Category: baby name advice
For those of you who don’t check the Birth Announcements forum on our Message Boards or aren’t yet our friends on Facebook (tsk, tsk!), we thought we’d gather up the names of the newest babyberries here for all to see. These are all baby names of 2011—and the year isn’t even half over yet!
When Pam and I wrote our first name book back in the Era of Jennifer & Jason, it was filled with names we loved, many of which seemed quite outré to many people at that time. Milo? Felix? Lulu? Clementine? Araminta? Out of the question, we heard!
And so for us to look at a list like the one below is like a dream come true—a whole mini-universe populated by Barnabys and Beatrices, supported by such a strong community of wise and savvy advice-sharers—it all makes us feel like a pair of proud virtual godmamas.
Here they are, together with sibs and nicknames, when available:
The Nameberry Question of the Week: What is the best baby name advice you’ve been given–and where did it come from?
What was the advice and did/will you act on it?
Was it given by a friend or family member?
Did you read it in a book or magazine article?
Was it advice on a website–from a blog or from friends on a message board (nameberry’s, we hope!)?
Guest blogger Nina Badzin, a Pushcart Prize-nominated fiction writer, loves baby names so much she wants to pick one for you. Here, her story.
I’m obsessed with baby names. Freakishly obsessed. In fact, I’d like to name your baby.
Ask my friends. I’m breathlessly giddy when someone asks my opinion on a combination of first and middle names with the surname or the siblings’ names. My heart races just thinking about it.
Thank goodness I write fiction, which means I can legitimately waste time on baby-name sites when I’m creating characters. Although last year I actually published a story about a couple arguing in the hospital over what to name their third boy. I warned you–freakishly obsessed.
So . . . clearly I have a problem. But lucky for you, if you’re expanding your family or naming characters for stories and novels, I’m offering my collection of names as a good starting point.
The names below have stood the test of time. Whose test? MINE! Hey–it’s my blog post. What is the “test” based on? Gut feel. That’s all. I like a name or I don’t. But for the purposes of the list below, I tried to provide some sort of logical headings. It should be noted (because I want kudos for my restraint) that I can provide an even longer list of names I think you should avoid, but I’d rather not insult the blogosphere. At least not today.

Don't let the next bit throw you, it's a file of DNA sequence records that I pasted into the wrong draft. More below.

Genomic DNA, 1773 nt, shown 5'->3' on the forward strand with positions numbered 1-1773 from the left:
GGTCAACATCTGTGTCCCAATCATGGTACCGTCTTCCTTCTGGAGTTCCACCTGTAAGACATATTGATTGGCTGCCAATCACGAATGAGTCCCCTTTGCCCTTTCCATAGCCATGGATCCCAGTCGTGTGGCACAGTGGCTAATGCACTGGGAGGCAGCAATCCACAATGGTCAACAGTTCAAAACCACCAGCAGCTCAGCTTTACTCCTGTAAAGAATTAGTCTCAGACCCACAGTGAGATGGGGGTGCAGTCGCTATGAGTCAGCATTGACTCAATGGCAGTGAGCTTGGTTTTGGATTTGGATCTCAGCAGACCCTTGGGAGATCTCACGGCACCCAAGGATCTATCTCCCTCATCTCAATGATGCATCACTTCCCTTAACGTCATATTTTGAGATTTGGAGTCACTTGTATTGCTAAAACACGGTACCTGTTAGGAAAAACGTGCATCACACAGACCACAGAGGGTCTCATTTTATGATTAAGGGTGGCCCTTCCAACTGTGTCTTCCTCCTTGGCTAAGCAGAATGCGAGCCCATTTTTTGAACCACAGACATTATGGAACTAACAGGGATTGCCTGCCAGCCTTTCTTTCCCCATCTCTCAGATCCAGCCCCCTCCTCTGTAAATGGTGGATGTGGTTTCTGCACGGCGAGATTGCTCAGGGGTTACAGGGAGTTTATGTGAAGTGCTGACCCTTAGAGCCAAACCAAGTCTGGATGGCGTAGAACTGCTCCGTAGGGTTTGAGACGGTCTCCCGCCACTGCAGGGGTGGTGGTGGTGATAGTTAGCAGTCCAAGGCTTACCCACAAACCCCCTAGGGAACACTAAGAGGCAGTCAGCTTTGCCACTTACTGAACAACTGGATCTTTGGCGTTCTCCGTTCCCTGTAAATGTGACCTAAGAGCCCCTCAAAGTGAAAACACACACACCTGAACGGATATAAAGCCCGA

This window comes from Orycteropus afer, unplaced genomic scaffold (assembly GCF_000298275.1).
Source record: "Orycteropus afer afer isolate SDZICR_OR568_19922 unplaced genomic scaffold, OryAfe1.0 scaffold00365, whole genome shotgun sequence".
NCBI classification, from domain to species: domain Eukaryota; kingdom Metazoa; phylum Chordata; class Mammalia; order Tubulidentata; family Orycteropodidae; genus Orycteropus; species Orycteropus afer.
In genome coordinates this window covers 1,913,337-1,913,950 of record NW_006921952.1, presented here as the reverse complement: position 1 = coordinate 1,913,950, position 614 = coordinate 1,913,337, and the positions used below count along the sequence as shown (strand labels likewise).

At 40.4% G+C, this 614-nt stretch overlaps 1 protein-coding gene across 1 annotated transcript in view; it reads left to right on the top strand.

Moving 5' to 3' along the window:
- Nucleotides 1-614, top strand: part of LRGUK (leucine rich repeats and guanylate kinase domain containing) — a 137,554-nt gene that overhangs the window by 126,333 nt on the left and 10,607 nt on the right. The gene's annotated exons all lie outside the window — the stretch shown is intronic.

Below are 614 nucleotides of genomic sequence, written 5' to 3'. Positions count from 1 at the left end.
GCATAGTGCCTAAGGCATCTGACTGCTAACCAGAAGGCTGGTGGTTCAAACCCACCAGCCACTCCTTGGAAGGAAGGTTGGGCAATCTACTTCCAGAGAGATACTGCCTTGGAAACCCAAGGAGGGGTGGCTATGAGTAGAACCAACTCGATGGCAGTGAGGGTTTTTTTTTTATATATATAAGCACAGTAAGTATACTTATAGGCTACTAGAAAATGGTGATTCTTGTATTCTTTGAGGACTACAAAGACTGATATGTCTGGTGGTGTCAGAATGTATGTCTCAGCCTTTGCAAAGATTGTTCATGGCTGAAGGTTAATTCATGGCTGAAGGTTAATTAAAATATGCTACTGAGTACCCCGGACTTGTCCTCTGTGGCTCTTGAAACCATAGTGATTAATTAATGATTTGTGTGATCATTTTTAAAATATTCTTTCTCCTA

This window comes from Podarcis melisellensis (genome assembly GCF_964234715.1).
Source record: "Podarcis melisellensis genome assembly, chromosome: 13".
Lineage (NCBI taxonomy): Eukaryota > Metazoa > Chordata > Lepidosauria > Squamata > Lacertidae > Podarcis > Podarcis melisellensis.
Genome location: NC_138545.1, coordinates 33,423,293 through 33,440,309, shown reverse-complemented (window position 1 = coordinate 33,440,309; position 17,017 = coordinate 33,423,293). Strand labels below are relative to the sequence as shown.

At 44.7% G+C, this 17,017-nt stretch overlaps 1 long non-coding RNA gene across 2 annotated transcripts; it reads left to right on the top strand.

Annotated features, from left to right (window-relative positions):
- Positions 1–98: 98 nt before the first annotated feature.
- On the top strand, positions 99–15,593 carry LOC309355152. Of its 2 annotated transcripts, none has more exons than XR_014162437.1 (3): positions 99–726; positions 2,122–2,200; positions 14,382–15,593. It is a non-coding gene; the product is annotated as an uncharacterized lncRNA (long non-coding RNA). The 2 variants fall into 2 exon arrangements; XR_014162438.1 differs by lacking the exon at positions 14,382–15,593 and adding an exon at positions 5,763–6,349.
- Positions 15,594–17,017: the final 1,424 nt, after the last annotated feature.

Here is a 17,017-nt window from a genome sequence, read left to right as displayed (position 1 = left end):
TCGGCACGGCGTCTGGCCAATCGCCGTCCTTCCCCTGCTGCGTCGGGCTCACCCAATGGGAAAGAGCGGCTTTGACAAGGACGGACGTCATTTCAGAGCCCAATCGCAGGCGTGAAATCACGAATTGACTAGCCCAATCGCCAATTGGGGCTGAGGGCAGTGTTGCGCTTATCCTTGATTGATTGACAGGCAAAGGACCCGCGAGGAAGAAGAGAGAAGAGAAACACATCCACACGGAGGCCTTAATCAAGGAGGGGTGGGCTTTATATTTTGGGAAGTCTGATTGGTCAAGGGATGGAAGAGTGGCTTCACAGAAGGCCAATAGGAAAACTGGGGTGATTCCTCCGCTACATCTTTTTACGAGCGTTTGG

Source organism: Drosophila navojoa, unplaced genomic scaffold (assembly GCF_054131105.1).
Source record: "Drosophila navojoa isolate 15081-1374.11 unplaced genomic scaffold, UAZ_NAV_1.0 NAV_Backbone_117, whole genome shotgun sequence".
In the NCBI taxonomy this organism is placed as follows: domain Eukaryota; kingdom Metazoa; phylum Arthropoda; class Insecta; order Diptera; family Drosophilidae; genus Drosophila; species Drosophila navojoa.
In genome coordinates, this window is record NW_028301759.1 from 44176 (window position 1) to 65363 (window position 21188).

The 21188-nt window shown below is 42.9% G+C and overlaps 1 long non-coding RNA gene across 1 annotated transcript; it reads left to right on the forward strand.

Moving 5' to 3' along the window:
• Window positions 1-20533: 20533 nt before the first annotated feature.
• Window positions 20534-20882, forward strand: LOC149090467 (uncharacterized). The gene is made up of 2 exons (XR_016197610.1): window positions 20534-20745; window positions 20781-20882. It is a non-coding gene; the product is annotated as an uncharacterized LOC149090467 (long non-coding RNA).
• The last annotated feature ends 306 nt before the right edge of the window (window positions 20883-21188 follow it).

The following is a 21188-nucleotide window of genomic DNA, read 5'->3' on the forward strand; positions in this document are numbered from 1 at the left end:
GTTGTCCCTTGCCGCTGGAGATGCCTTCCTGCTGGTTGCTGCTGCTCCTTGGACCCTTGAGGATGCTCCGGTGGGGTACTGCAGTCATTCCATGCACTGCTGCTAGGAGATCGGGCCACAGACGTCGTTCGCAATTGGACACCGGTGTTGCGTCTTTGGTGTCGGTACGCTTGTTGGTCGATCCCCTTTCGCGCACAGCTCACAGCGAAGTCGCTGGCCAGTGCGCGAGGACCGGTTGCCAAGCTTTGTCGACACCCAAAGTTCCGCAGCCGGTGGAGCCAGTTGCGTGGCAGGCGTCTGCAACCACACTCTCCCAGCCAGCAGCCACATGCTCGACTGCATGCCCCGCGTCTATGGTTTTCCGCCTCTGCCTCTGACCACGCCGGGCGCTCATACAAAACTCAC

Ever feel like you’re a baby name klutz and that there are other, infinitely smarter baby namers out there who do everything right and magically arrive at the perfect name with no fuss or wrong turns?
Not true. Here are the five most common mistakes even the smartest baby namers make.
1. They try to psych out the Social Security list.
There’s something about naming a baby that can inspire even the most math phobic among us to turn to the Social Security list of most popular names and try to deconstruct it with the precision of an actuary. But baby name ups and downs depend on much more than statistics, and you can drive yourself crazy trying to psych out the numbers in search of the name that’s unusual but not too weird, stylish but not in danger of getting overpopular.
How better to find names that achieve the golden mean? By consulting nameberry, of course.
2. They’re afraid to tell anyone their name ideas.
Many parents today keep their favorite names secret in fear of namenapping or harsh critiques, and that can be a smart thing in some cases. But it can also keep you from learning a name’s pitfalls, such as that nobody can understand what you’re saying unless you spell it, or that it’s prone to mispronunciation, or that there are three little girls with that name in the local nursery school.
A was the most popular first initial for girls’ names in 2009, the last year for which there are official US statistics, and the most popular first letter overall, with one in eight babies getting a name that starts with A.
Boys’ names were led by J names, starting with the Number 1 Jacob.
C or K? A lot of parents see these initials as interchangeable, with names from the classic (Cate or Kate) to the trendy (Kaylee or Caleigh) . And of course, international variations of certain names may make the first initial C in some cases — Christopher, for instance — but K is others, as with the Dutch or German Kristof.
Kids with names that start with D do worse in school than those whose start with A, B, and C, according to one study.